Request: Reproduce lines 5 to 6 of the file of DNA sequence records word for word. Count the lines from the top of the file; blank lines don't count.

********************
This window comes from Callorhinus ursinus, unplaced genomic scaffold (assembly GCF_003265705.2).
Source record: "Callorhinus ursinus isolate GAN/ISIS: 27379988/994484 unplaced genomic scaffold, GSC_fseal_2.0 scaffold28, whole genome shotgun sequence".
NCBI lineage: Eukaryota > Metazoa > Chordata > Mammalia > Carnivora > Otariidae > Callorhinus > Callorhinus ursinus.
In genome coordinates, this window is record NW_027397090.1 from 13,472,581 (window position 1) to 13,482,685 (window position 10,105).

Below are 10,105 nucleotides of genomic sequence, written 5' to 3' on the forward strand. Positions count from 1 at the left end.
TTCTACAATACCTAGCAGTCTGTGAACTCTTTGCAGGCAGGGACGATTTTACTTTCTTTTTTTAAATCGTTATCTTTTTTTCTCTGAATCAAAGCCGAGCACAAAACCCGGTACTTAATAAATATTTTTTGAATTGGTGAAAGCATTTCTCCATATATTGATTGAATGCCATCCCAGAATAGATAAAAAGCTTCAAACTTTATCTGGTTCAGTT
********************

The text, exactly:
Below are 10,105 nucleotides of genomic sequence, written 5' to 3' on the forward strand. Positions count from 1 at the left end.
TTCTACAATACCTAGCAGTCTGTGAACTCTTTGCAGGCAGGGACGATTTTACTTTCTTTTTTTAAATCGTTATCTTTTTTTCTCTGAATCAAAGCCGAGCACAAAACCCGGTACTTAATAAATATTTTTTGAATTGGTGAAAGCATTTCTCCATATATTGATTGAATGCCATCCCAGAATAGATAAAAAGCTTCAAACTTTATCTGGTTCAGTT